10. Gunnars, Kris. “How Much Water Should You Drink Per Day?” Healthline, Healthline Media, 18 Aug. 2016, www.healthline.com/nutrition/how-much-water-should-you-drink-per-day.
  11. “Kitchen Sanitation: Dishwashing Best Practices.” com, www.universalclass.com/articles/business/kitchen-sanitation-dishwashing.htm.
  12. Dishwasher Correct Water Temperature, products.geappliances.com/appliance/gea-support-search-content?contentId=18924.
  13. “A Parent’s Guide to Newborn Baths.” Mayo Clinic, Mayo Foundation for Medical Education and Research, 25 Oct. 2016, mayoclinic.org/healthy-lifestyle/infant-and-toddler-health/in-depth/healthy-baby/art-20044438?pg=2.
  14. “PetMD, LLC.” PetMD, www.petmd.com/dog/grooming/evr_multi_bath_time_fun.
  15. “20% OFF Drs. Foster and Smith Brand Products   Shop Now ›.” Doctors Foster and Smith, drsfostersmith.com/pic/article.cfm?articleid=735.
  16. Ray, C. Claiborne. “The Truth About Brushing.” The New York Times, The New York Times, 29 Apr. 2013, nytimes.com/2013/04/30/science/should-we-use-hot-water-to-brush-our-teeth.html.
  17. Watering Houseplants, ag.ndsu.edu/hort/info/inform/indoor/water.htm.
  18. Ibid
  19. “Why You Should Wash Your Hands in Cold Water.” Time, Time, time.com/4800412/wash-hands-cold-water/.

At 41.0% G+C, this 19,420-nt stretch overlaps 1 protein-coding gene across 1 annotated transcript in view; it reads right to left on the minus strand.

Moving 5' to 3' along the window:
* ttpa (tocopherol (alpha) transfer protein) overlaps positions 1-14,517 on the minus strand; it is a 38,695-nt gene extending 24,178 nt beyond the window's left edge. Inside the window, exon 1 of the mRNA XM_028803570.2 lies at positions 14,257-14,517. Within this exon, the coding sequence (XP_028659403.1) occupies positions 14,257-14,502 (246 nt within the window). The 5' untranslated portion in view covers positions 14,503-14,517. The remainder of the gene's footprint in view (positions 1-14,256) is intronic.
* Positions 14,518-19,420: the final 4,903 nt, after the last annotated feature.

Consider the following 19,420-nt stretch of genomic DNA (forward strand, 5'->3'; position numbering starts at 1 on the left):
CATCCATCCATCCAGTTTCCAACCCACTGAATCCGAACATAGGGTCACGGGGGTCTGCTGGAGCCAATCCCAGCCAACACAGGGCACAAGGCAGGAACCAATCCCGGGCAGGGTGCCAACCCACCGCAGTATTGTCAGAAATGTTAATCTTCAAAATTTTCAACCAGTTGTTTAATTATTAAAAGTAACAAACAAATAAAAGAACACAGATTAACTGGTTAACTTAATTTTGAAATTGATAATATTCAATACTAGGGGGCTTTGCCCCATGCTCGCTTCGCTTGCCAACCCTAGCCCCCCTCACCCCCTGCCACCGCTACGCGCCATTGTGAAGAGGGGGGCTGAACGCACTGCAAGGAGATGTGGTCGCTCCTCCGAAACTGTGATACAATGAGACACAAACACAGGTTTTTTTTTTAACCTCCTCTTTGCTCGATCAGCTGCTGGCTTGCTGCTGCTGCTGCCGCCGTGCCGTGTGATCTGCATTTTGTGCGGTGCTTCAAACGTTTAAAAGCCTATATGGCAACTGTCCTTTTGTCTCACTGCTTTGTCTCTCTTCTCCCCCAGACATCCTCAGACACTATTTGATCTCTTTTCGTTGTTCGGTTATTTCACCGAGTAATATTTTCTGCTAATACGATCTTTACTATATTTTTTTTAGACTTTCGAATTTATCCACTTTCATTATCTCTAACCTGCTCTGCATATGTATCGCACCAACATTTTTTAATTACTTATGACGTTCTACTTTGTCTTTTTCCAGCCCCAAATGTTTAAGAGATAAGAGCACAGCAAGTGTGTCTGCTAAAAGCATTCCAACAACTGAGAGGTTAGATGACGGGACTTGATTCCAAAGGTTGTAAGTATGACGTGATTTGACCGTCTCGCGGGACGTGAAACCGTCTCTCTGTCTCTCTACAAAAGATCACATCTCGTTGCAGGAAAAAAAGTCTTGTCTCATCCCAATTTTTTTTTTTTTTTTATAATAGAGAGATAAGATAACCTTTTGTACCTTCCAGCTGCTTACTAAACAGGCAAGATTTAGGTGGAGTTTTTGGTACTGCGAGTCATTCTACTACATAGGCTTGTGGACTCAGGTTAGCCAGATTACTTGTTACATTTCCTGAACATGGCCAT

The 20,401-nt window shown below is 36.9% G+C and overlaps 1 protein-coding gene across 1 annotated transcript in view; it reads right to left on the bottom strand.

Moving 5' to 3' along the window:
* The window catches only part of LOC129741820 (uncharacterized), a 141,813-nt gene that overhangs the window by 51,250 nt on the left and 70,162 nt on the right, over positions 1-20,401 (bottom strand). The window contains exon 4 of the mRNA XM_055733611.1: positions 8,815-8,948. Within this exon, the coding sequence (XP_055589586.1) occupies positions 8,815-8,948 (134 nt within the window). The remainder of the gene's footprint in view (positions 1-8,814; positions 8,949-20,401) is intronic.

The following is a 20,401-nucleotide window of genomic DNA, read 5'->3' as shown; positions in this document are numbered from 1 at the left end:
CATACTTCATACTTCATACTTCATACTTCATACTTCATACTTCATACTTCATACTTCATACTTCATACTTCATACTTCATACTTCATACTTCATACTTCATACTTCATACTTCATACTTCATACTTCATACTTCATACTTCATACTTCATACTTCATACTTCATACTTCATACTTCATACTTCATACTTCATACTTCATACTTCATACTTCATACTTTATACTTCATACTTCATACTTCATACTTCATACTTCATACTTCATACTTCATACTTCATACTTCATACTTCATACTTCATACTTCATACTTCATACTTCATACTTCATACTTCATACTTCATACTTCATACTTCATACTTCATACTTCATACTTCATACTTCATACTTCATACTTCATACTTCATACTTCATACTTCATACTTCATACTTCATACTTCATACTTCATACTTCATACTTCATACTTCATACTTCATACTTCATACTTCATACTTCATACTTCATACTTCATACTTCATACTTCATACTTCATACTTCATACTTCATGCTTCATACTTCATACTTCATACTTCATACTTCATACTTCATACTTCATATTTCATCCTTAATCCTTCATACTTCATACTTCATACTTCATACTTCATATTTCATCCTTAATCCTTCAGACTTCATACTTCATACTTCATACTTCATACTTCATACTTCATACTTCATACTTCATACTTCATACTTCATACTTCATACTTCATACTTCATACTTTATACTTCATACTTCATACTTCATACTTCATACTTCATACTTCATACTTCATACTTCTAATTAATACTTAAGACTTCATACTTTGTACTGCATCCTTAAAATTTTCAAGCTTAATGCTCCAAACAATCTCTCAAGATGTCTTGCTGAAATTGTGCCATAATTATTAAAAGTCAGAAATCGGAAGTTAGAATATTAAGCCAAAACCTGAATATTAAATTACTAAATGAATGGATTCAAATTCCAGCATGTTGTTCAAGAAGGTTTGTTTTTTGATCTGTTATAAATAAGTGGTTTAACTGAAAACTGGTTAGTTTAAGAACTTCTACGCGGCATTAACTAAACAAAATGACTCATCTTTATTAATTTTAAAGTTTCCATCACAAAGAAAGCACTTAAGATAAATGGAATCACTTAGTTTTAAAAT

20. “Washer Water Temperature Guide.” WASH Laundry, 17 July 2014, washlaundry.com/residents/laundry-tips/temperature/.
  21. Ibid
  22. Ibid
  23. “Find the Right Water Temperature for Brewing Any Type of Tea.” The Spruce, www.thespruce.com/how-to-brew-tea-water-temperatures-766316.
  24. Ibid
  25. Ibid
  26. Ibid
  27. Ibid
  28. “The Perfect Water Temp For…Everything!” Prevention, 11 Feb. 2016, prevention.com/health/healthy-living/the-best-water-temperature-for-everything/slide/9.
  29. “FSIS.” The Big Thaw, www.fsis.usda.gov/wps/portal/fsis/topics/food-safety-education/get-answers/food-safety-fact-sheets/safe-food-handling/the-big-thaw-safe-defrosting-methods-for-consumers/CT_Index.
  30. HARO Quality flooring – Hamberger Flooring GmbH & Co. KG., Rosenheim, Germany. All rights reserved. “HARO – FAQ – Find out How to Mop Your Floor without Streaks and Smears by Using Clean & Green – Hamberger Flooring GmbH & Co. KG.” HARO Quality Flooring – Hamberger Flooring GmbH & Co. KG., Rosenheim, Germany. All Rights Reserved., www.haro.com/gb/accessories/care_accessories/faq.php.